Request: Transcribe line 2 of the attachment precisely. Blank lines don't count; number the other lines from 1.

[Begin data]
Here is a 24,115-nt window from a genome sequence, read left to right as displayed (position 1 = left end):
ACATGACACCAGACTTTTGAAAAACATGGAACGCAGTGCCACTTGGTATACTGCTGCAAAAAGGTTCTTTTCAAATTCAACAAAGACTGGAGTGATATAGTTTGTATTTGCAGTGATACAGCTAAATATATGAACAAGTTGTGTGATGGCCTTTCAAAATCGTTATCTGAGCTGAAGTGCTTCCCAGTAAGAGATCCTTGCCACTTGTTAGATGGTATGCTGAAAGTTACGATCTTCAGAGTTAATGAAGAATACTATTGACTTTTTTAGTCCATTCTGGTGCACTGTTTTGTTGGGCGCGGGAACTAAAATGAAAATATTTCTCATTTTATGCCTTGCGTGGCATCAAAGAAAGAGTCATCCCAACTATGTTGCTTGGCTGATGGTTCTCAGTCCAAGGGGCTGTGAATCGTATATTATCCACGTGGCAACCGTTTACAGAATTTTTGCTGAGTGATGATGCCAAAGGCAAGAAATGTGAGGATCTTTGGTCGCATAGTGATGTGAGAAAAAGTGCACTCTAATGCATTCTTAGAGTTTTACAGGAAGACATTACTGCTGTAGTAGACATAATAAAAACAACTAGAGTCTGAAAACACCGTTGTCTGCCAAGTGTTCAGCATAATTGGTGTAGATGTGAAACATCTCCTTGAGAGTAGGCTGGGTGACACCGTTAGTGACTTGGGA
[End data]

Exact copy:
ACATGACACCAGACTTTTGAAAAACATGGAACGCAGTGCCACTTGGTATACTGCTGCAAAAAGGTTCTTTTCAAATTCAACAAAGACTGGAGTGATATAGTTTGTATTTGCAGTGATACAGCTAAATATATGAACAAGTTGTGTGATGGCCTTTCAAAATCGTTATCTGAGCTGAAGTGCTTCCCAGTAAGAGATCCTTGCCACTTGTTAGATGGTATGCTGAAAGTTACGATCTTCAGAGTTAATGAAGAATACTATTGACTTTTTTAGTCCATTCTGGTGCACTGTTTTGTTGGGCGCGGGAACTAAAATGAAAATATTTCTCATTTTATGCCTTGCGTGGCATCAAAGAAAGAGTCATCCCAACTATGTTGCTTGGCTGATGGTTCTCAGTCCAAGGGGCTGTGAATCGTATATTATCCACGTGGCAACCGTTTACAGAATTTTTGCTGAGTGATGATGCCAAAGGCAAGAAATGTGAGGATCTTTGGTCGCATAGTGATGTGAGAAAAAGTGCACTCTAATGCATTCTTAGAGTTTTACAGGAAGACATTACTGCTGTAGTAGACATAATAAAAACAACTAGAGTCTGAAAACACCGTTGTCTGCCAAGTGTTCAGCATAATTGGTGTAGATGTGAAACATCTCCTTGAGAGTAGGCTGGGTGACACCGTTAGTGACTTGGGA